Recipient's compliance history and experience
- Does the recipient have a good compliance history and maintain adequate record-keeping systems?
- Is the absence of a tax invoice or adjustment note a one-off or a common occurrence?
- What are the recipient's knowledge, skills, experience and circumstances? For example, it may be understandable for a new small business entrant to have a lower level of knowledge and experience than an established or large enterprise.
Additional considerations for objections and litigation
- There are some additional considerations that apply in relation to exercising the Commissioner's discretion as part of an objection or litigation matter. For example
- Did we do or advise something that contributed to the recipient not asking the supplier for a tax invoice or adjustment note, or result in the supplier's refusal to provide those documents?
- If considerable time has passed since the tax period in dispute, would it still be reasonable for the recipient to ask the supplier for a valid tax invoice or adjustment note?
It would not be appropriate to exercise the Commissioner's discretion if:
- there is evidence of fraud or evasion
- it is less than 28 days since the recipient asked the supplier to provide a valid tax invoice or adjustment note
- the recipient is no longer entitled to claim the ITCs or attribute the decreasing adjustment because the time limits have expired (and there are no special circumstances to extend the time)
- the recipient is simply unwilling to keep records
- the Court has found the recipient is entitled to an ITC or decreasing adjustment but the appeal period for the decision has yet to expire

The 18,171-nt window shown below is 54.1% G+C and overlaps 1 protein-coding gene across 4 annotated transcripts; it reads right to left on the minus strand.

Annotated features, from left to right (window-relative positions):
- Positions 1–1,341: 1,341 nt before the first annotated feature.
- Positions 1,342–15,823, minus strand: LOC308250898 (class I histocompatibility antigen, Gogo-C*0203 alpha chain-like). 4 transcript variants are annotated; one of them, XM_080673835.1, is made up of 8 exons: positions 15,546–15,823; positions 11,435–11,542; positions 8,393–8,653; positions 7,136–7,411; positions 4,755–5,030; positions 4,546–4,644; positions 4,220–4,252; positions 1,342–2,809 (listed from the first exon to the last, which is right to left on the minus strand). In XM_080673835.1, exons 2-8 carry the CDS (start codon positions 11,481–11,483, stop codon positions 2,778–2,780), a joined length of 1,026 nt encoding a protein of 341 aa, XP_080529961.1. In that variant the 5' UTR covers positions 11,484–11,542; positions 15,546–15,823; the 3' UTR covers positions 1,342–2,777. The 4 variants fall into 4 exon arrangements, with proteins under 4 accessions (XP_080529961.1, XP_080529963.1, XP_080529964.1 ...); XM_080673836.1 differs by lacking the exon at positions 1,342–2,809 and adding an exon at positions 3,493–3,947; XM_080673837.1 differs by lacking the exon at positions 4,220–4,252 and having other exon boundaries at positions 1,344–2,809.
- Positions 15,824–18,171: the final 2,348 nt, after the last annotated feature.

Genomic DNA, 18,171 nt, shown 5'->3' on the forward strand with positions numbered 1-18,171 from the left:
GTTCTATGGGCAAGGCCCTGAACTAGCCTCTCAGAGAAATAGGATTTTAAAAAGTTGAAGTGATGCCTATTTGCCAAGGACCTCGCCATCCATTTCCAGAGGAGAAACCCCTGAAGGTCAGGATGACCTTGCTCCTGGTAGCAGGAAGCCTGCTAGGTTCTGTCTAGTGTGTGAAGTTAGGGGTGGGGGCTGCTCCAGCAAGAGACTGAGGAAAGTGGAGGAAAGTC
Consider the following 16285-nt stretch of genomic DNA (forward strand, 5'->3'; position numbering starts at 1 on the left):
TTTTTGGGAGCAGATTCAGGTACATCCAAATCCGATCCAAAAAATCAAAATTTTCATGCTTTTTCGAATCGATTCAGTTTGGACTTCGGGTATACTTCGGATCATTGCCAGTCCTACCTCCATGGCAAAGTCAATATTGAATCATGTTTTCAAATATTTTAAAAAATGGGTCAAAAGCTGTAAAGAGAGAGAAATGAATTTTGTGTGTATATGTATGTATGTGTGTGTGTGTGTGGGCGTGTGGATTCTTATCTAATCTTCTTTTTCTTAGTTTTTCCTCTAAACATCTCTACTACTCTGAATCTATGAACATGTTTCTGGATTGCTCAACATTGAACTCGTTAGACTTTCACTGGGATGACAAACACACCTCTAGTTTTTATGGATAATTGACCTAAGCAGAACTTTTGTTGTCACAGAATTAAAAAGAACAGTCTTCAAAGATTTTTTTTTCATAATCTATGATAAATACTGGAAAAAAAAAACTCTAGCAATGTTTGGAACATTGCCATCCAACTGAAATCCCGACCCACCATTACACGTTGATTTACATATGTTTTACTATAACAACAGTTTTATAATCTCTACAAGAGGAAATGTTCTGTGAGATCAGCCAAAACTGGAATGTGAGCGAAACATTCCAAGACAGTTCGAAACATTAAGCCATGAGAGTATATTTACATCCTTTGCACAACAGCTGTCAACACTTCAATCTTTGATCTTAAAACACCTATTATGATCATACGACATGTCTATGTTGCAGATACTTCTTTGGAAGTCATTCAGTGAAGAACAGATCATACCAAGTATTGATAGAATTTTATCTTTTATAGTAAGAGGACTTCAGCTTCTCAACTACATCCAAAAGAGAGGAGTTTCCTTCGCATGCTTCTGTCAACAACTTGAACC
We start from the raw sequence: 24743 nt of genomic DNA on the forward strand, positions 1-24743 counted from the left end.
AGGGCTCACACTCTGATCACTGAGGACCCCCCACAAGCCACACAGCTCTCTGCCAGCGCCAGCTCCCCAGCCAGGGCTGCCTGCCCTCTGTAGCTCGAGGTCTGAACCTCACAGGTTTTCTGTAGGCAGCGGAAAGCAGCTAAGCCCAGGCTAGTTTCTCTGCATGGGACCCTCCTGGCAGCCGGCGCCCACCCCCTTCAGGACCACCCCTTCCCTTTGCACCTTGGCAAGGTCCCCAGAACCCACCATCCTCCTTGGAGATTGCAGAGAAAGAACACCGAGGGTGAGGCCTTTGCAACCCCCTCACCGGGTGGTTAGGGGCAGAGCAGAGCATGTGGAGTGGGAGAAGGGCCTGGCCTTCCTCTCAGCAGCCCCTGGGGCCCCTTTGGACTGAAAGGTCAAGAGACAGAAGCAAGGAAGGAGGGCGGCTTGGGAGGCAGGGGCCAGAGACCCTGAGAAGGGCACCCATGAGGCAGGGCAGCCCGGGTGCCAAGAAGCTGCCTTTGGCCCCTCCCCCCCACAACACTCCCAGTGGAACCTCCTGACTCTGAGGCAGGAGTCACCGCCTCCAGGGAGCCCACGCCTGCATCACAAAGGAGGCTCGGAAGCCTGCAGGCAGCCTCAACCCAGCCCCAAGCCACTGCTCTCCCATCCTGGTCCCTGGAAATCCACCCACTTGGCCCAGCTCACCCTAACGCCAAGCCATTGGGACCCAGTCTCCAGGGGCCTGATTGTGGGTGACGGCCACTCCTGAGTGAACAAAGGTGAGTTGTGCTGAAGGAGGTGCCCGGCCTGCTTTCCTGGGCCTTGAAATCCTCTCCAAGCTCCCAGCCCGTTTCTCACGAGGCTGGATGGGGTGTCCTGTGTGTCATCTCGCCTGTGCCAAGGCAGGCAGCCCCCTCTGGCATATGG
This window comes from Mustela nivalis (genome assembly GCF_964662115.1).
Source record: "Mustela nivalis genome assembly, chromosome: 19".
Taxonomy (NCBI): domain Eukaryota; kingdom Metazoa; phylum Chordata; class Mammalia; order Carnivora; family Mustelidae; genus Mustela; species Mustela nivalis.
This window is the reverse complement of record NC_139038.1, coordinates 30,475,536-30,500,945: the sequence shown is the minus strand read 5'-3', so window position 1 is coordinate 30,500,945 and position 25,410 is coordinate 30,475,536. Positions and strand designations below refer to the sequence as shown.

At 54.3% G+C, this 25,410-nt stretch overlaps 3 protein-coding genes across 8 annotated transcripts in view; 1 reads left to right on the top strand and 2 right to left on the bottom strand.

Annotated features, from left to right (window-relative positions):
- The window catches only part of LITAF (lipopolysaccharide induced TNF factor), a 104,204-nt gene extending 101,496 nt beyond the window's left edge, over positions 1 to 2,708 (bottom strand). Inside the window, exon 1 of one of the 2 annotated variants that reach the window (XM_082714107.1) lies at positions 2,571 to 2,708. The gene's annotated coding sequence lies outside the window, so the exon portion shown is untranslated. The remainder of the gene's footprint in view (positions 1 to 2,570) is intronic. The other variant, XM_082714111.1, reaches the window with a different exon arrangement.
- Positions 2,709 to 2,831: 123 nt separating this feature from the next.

- other compliance activity is under way, and it is more appropriate to consider exercise of the Commissioner's discretion as part of that work.
When the Commissioner's discretion is exercised in respect of a 'particular document', effectively that document was always a tax invoice or adjustment note. This means that the normal rules apply to claim the ITC or attribute a decreasing adjustment to the tax period when that document was first held .
Therefore, upon exercise of the Commissioner's discretion, the recipient will not need to make an adjustment to an earlier tax period if it claimed an ITC or attributed a decreasing adjustment without a valid tax invoice or adjustment note.
You can only exercise the Commissioner's discretion up to the monetary limit applicable to your Australian Public Service (APS) level. For example, an APS 6 can determine a document is a tax invoice or adjustment note for ITCs or decreasing adjustments of up to $50,000, whereas the limit for an APS 4 is $5,000.
These amounts and levels may vary from time to time. Before making your decision, refer to the Taxation Authorisation Guidelines to ensure you are properly authorised. If you are not authorised, you will need to escalate the making of the decision to someone who is.